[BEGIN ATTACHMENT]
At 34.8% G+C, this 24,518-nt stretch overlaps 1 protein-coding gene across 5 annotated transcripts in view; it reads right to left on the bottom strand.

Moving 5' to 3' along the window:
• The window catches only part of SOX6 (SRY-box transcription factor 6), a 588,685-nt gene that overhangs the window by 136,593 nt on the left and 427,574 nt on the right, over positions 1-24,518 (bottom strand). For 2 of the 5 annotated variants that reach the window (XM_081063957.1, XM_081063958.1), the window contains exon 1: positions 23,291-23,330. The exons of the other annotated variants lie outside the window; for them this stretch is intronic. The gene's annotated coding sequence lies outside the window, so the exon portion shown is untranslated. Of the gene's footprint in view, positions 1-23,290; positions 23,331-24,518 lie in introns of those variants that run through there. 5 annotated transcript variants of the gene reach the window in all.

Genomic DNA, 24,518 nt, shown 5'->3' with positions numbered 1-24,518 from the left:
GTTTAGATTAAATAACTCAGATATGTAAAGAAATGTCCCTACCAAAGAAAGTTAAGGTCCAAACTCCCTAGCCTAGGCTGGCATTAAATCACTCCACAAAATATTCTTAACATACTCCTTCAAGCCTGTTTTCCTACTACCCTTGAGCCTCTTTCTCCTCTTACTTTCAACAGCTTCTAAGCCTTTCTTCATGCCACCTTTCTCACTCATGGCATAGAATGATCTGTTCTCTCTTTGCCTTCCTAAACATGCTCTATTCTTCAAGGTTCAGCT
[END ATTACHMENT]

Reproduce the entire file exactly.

At 34.8% G+C, this 24,518-nt stretch overlaps 1 protein-coding gene across 5 annotated transcripts in view; it reads right to left on the bottom strand.

Moving 5' to 3' along the window:
• The window catches only part of SOX6 (SRY-box transcription factor 6), a 588,685-nt gene that overhangs the window by 136,593 nt on the left and 427,574 nt on the right, over positions 1-24,518 (bottom strand). For 2 of the 5 annotated variants that reach the window (XM_081063957.1, XM_081063958.1), the window contains exon 1: positions 23,291-23,330. The exons of the other annotated variants lie outside the window; for them this stretch is intronic. The gene's annotated coding sequence lies outside the window, so the exon portion shown is untranslated. Of the gene's footprint in view, positions 1-23,290; positions 23,331-24,518 lie in introns of those variants that run through there. 5 annotated transcript variants of the gene reach the window in all.

Genomic DNA, 24,518 nt, shown 5'->3' with positions numbered 1-24,518 from the left:
GTTTAGATTAAATAACTCAGATATGTAAAGAAATGTCCCTACCAAAGAAAGTTAAGGTCCAAACTCCCTAGCCTAGGCTGGCATTAAATCACTCCACAAAATATTCTTAACATACTCCTTCAAGCCTGTTTTCCTACTACCCTTGAGCCTCTTTCTCCTCTTACTTTCAACAGCTTCTAAGCCTTTCTTCATGCCACCTTTCTCACTCATGGCATAGAATGATCTGTTCTCTCTTTGCCTTCCTAAACATGCTCTATTCTTCAAGGTTCAGCT